The Auditor General reported that Meqelle University has a 64 million Br audit gap

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The Federal Auditor General reported that Meqelle University has a 64 million Br audit gap in the financial year of 2015/16 fiscal year in its report to the parliament’s Standing Committee on Public Expenditures, Administration & Regulation.

Bloated salaries and benefits, illegitimate procurements, unaccounted and unproven expenses and uncollected accounts, mismanagement of properties and unaddressed accounts from the previous year’s audit report were the highlighted points in the eight-page summary by the standing commite headed by Woyinshet Gelessu.

The report was presented at the premises of the parliament at the end of March. The management of the University gave its responses after questions were raised by members of the Standing Committee and other governmental institutions such as the Ministry of Finance & Economic Cooperation (MoFEC) and the Office of the Attorney General.

Belaynesh Abraha, finance head of the University, explained that expenses on salary, part-time and benefits were sourced from the university’s income, from extension classes, and put into effect after the approval of the board of the University.

“All receivable accounts [money owed to the University]has already been cleared after establishing a committee that studied the sources of gaps,” Belaynesh said.

The most controversial issue at the meeting was that of payment to an Indian expat lecturer who also assists at the University’s Ayider Hospital in pathology and forensics.

He was paid 86,755 Br above the contractual agreement with the University, while his gross salary was 311,906 Br according to the report.

“The expat is finalising his third year of giving the course, and we didn’t want it interrupted before the training ended,” Abdulkadir Kedir (PhD), vice president of the University, responded to the allegation.

Another controversial point was that of the University’s decentralised procurement of goods, which earned unanimous disapproval from the Committee’s members.

“The university administers seven different colleges with their own respective allocated budgets and a mandate to carry out their procurements,” Abdulkadir told the participants. “Although there are procurements which are carried out centrally such as printing and hospitality services for guests, most others are difficult to perform in the same manner.”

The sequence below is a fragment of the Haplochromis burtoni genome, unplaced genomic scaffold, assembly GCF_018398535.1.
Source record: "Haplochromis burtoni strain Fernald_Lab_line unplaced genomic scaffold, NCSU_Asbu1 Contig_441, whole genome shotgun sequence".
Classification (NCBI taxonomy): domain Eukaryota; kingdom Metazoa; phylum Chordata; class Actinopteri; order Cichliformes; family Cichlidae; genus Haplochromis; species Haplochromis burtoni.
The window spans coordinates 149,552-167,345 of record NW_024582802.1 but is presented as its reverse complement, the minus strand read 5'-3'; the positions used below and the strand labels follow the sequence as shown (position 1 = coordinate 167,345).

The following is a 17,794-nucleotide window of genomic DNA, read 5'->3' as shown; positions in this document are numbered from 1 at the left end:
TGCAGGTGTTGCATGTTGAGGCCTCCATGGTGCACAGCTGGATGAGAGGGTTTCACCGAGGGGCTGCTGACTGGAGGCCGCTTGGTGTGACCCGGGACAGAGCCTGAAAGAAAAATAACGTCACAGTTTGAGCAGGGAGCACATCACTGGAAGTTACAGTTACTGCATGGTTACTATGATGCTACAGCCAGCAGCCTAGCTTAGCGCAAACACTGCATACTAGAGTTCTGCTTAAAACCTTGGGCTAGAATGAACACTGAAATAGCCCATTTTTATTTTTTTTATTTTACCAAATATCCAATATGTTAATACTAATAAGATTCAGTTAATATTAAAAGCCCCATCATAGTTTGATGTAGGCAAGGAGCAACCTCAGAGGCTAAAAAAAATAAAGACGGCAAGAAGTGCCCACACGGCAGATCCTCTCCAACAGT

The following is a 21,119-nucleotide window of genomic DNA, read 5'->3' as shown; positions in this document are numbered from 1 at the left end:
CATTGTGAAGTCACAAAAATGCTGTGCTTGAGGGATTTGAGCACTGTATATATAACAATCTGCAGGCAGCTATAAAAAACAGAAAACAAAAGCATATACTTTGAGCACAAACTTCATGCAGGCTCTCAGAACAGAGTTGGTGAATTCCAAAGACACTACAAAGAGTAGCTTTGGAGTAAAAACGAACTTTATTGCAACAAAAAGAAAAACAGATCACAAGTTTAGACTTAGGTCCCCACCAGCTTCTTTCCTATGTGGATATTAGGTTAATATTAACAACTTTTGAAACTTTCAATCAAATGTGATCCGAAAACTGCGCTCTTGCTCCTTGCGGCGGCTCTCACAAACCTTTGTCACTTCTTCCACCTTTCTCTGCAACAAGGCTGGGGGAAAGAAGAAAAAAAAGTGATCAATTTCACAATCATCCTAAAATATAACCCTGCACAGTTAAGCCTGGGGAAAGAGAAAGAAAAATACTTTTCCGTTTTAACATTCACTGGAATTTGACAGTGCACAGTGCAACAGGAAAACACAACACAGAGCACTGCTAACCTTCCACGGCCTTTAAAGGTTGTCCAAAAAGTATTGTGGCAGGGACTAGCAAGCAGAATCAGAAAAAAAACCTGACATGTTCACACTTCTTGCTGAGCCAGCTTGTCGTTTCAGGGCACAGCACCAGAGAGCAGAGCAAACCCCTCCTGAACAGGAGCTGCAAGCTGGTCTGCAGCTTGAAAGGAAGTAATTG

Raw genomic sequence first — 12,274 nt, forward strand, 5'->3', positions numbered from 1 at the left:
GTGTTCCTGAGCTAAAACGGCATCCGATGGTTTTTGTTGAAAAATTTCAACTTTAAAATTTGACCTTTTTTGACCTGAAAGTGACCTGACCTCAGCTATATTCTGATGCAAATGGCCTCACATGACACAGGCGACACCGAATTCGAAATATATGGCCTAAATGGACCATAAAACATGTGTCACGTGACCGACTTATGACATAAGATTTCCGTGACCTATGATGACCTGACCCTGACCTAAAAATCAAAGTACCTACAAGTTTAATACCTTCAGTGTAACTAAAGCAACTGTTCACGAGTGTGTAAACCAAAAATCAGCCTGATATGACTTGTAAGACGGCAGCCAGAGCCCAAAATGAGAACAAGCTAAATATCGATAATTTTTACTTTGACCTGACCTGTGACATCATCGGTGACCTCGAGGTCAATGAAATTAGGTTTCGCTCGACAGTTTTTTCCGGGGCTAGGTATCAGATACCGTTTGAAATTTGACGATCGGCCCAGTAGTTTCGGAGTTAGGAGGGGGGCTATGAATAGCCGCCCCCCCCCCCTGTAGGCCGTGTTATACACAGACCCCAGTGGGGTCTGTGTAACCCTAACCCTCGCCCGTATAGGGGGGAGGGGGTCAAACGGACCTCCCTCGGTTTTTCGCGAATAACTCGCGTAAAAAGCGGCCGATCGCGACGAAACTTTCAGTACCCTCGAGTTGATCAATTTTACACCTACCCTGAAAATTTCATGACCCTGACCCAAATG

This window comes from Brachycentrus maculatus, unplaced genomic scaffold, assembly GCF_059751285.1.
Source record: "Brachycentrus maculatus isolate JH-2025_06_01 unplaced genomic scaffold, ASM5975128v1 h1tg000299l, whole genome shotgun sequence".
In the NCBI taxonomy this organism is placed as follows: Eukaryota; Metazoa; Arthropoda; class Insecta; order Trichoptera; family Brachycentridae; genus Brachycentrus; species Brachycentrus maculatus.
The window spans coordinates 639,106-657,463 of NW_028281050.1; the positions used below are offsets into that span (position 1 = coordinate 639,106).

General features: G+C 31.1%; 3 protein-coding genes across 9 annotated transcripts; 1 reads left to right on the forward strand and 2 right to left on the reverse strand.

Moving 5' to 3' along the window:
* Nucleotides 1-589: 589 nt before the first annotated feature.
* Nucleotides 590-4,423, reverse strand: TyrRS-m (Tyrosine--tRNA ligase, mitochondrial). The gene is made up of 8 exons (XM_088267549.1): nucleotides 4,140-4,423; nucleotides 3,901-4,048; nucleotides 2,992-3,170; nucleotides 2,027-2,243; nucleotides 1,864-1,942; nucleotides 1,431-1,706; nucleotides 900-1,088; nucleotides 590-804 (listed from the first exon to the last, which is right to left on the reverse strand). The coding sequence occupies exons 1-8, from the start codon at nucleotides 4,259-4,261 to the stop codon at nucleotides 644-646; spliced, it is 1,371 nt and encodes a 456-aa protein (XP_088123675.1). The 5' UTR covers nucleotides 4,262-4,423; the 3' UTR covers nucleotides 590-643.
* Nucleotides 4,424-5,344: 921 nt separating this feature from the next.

Participants of the session, including members of the Committee, asserted the allegedly unaccounted for transactions are a result of poor planning. They advised that the problem is addressed through the centralised planning of all the budgets of the colleges.

“We administer various types of services and researchers whose expenses are unpredictable to manage,” said the vice president explaining why a centralised system would be detrimental.

He also asked the Standing Committee and the Auditor General Gemechu Dubisso, for the University to continue with the autonomy it has enjoyed thus far, with the approval of the board.

As for the utilisation of the money generated by the University, it was advised by the Committee for its use to be planned annually, as it is done with the budget allocated from the Federal Government.

Before the close of the session, the committee and the auditor general told the University’s management team to rectify the flaws as soon as possible.

Rectification will not come as long as there are actions by the University that do not go along with financial directives, a shortage of skilled staff in the finance and auditing management, and old accounting and auditing systems, according to a lecturer at Addis Abeba University’s (AAU) College of Business & Economics for 16 years.

“The government should consider devising a financial directive which is flexible and has room for Universities to settle unexpected expenses,” said Habtamu Berhanu (PhD).

About 3.7 billion Br worth of audit gaps were discovered at 10 public universities by the Auditor General in the past fiscal year alone. This is part of the 20 billion Br worth of audit irregularities from a 158 public institutions.

One of those universities was AAU, which hired a consulting firm, Merit Management Consultancy, two weeks after the reports of the auditor general.

Source: Addis Fortune

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